Sunday, July 08, 2007

Tangible display makes 3D images touchable

3D with feel will require new UI paradigms ...

"A system that makes three dimensional images solid enough to grasp has been unveiled by Japanese firm NTT. It could let businesspeople shake hands from across the globe or allow museum visitors to feel precious exhibits that are normally out of reach, the company says.

The prototype Tangible 3D system combines a 3D display with a "haptic glove". The display creates lifelike images appear in just in front of a flat screen. It creates the illusion of depth by showing slightly different images to each of the viewer's eyes. This means no special glasses are needed.

Attached to the display is a haptic glove. Once inside, a user's hand is touched by numerous force-feedback components to make it feel as if it interacting with something solid.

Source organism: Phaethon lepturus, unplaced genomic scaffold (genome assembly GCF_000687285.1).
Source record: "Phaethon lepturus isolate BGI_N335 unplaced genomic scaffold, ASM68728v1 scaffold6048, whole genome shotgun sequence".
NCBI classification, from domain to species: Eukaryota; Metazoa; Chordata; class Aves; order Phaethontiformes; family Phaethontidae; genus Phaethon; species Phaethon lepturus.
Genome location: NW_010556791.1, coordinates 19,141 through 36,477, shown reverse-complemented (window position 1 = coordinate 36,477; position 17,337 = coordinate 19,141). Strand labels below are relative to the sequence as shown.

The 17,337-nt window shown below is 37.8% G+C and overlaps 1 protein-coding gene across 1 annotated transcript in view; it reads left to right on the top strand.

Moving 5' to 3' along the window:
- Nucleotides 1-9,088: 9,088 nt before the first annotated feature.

The system can also translate real-world objects into virtual representations. Two cameras image the items in 3D so that they can be displayed on the screen. A connected computer then processes the 3D image to generate a tactile representation of the object.

This set up means that if the object being filmed is moved, the three-dimensional image also moves in real-time and the user will feel the movement with their hand."    (Continued via New Scientist)    [Usability Resources]

Tangible 3D System - Usability, User Interface Design

Tangible 3D System

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